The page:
Abstract: The spatiotemporal expression of genes in an organism is determined by regulatory systems that involve a large number of genes connected through a complex network of interactions. As an intuitive understanding of the behavior of these systems is hard to obtain, computer tools for the modeling and simulation of genetic regulatory networks will be indispensable. This report reviews formalisms that have been employed in mathematical biology and bioinformatics to describe genetic regulatory systems, in particular directed graphs, Bayesian networks, ordinary and partial differential equations, stochastic equations, Boolean networks and their generalizations, qualitative differential equations, and rule-based formalisms. In addition, the report discusses how these formalisms have been used in the modeling and simulation of regulatory systems.

2,739 citations

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TL;DR: This paper considers the stability of switched systems in which there are constraints on the switching rules, through both dwell-time requirements and state-dependent switching laws, and discusses the theory of Lyapunov functions and the existence of converse theorems.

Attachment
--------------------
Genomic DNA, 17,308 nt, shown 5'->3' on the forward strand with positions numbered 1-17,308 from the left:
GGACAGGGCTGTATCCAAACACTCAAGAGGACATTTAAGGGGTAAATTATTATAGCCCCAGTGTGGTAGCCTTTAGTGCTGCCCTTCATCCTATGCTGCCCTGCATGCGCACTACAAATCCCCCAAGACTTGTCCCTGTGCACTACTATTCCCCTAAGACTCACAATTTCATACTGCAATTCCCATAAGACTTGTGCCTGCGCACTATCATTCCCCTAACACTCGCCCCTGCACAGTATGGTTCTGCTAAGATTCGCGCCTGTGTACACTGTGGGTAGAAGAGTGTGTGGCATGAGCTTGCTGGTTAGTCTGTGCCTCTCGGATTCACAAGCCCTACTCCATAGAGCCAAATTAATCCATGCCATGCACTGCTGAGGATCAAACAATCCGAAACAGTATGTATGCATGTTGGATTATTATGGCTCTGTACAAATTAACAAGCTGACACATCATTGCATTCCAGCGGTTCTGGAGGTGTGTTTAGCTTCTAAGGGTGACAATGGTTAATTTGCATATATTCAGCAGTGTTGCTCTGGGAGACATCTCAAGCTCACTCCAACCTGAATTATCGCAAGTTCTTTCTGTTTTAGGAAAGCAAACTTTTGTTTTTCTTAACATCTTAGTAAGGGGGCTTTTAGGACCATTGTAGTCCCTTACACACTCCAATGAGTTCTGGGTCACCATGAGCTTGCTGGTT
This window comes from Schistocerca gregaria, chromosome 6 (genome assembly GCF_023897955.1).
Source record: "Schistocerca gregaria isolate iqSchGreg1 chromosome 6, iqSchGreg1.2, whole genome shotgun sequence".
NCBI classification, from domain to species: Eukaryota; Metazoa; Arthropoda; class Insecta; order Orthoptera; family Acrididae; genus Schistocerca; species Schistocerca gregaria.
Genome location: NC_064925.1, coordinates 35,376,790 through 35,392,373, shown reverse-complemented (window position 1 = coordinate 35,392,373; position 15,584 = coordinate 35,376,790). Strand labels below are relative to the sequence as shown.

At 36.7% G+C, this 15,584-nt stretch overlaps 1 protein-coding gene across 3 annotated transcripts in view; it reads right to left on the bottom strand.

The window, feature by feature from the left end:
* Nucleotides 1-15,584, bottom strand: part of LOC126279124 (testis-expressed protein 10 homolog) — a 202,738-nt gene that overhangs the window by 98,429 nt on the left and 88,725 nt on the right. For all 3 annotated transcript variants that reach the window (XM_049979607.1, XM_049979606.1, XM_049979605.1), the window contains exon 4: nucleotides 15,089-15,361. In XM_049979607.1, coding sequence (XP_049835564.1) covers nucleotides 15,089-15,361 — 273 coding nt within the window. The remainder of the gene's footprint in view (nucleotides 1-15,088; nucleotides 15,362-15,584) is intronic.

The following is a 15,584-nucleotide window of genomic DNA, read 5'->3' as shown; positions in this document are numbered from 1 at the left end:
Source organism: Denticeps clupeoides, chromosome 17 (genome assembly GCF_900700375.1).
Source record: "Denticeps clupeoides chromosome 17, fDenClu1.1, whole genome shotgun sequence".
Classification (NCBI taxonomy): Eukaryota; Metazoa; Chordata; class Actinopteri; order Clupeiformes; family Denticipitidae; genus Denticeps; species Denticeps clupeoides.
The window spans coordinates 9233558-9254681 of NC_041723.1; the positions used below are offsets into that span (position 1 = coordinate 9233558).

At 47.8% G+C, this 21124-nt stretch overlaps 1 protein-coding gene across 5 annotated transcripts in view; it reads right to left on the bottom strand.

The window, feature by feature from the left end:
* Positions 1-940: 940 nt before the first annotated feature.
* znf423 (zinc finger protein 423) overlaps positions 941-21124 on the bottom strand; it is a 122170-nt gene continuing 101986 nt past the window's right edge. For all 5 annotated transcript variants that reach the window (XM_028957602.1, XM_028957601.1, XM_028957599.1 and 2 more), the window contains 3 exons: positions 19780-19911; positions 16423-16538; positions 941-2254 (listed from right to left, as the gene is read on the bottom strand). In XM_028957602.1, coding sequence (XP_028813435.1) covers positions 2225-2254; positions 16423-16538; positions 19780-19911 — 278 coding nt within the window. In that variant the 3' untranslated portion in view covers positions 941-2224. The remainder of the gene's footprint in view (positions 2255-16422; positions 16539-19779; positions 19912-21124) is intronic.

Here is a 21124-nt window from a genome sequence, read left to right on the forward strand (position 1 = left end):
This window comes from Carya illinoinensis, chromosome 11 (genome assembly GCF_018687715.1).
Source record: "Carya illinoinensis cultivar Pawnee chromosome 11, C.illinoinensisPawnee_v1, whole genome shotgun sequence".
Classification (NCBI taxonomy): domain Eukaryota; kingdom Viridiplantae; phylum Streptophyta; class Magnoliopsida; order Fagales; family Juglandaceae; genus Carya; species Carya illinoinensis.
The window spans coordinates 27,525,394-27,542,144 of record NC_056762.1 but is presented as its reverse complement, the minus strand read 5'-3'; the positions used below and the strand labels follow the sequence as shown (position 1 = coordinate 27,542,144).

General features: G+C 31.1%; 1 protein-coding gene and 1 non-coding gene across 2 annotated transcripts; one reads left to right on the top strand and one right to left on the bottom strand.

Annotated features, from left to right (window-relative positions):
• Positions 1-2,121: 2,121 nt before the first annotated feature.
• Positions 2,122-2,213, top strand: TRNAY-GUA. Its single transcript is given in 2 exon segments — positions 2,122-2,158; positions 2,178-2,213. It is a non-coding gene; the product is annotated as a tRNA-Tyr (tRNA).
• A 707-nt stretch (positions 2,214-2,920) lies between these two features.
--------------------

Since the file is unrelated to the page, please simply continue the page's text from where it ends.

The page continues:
Abstract: The study of the stability properties of switched and hybrid systems gives rise to a number of interesting and challenging mathematical problems. The objective of this paper is to outline some of these problems, to review progress made in solving them in a number of diverse communities, and to review some problems that remain open. An important contribution of our work is to bring together material from several areas of research and to present results in a unified manner. We begin our review by relating the stability problem for switched linear systems and a class of linear differential inclusions. Closely related to the concept of stability are the notions of exponential growth rates and converse Lyapunov theorems, both of which are discussed in detail. In particular, results on common quadratic Lyapunov functions and piecewise linear Lyapunov functions are presented, as they represent constructive methods for proving stability and also represent problems in which significant progress has been made. We also comment on the inherent difficulty in determining stability of switched systems in general, which is exemplified by NP-hardness and undecidability results. We then proceed by considering the stability of switched systems in which there are constraints on the switching rules, through both dwell-time requirements and state-dependent switching laws. Also in this case the theory of Lyapunov functions and the existence of converse theorems are reviewed. We briefly comment on the classical Lur'e problem and on the theory of stability radii, both of which contain many of the features of switched systems and are rich sources of practical results on the topic. Finally we present a list of questions and open problems which provide motivation for continued research in this area.